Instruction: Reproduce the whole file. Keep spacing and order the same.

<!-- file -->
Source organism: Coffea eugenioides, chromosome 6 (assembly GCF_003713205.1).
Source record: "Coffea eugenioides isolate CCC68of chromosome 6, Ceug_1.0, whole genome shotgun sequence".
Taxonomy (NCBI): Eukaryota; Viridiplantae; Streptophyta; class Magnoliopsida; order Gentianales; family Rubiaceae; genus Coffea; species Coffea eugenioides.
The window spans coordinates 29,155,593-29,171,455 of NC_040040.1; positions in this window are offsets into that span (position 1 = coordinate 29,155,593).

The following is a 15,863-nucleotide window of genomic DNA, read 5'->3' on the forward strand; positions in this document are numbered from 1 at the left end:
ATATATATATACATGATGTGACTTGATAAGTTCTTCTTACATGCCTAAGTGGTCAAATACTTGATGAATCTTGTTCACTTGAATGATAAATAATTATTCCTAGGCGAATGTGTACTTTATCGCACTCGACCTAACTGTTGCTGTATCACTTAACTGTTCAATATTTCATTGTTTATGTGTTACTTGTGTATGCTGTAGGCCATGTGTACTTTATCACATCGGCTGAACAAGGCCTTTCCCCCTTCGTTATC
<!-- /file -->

Source organism: Coffea eugenioides, chromosome 6 (assembly GCF_003713205.1).
Source record: "Coffea eugenioides isolate CCC68of chromosome 6, Ceug_1.0, whole genome shotgun sequence".
Taxonomy (NCBI): Eukaryota; Viridiplantae; Streptophyta; class Magnoliopsida; order Gentianales; family Rubiaceae; genus Coffea; species Coffea eugenioides.
The window spans coordinates 29,155,593-29,171,455 of NC_040040.1; positions in this window are offsets into that span (position 1 = coordinate 29,155,593).

The following is a 15,863-nucleotide window of genomic DNA, read 5'->3' on the forward strand; positions in this document are numbered from 1 at the left end:
ATATATATATACATGATGTGACTTGATAAGTTCTTCTTACATGCCTAAGTGGTCAAATACTTGATGAATCTTGTTCACTTGAATGATAAATAATTATTCCTAGGCGAATGTGTACTTTATCGCACTCGACCTAACTGTTGCTGTATCACTTAACTGTTCAATATTTCATTGTTTATGTGTTACTTGTGTATGCTGTAGGCCATGTGTACTTTATCACATCGGCTGAACAAGGCCTTTCCCCCTTCGTTATC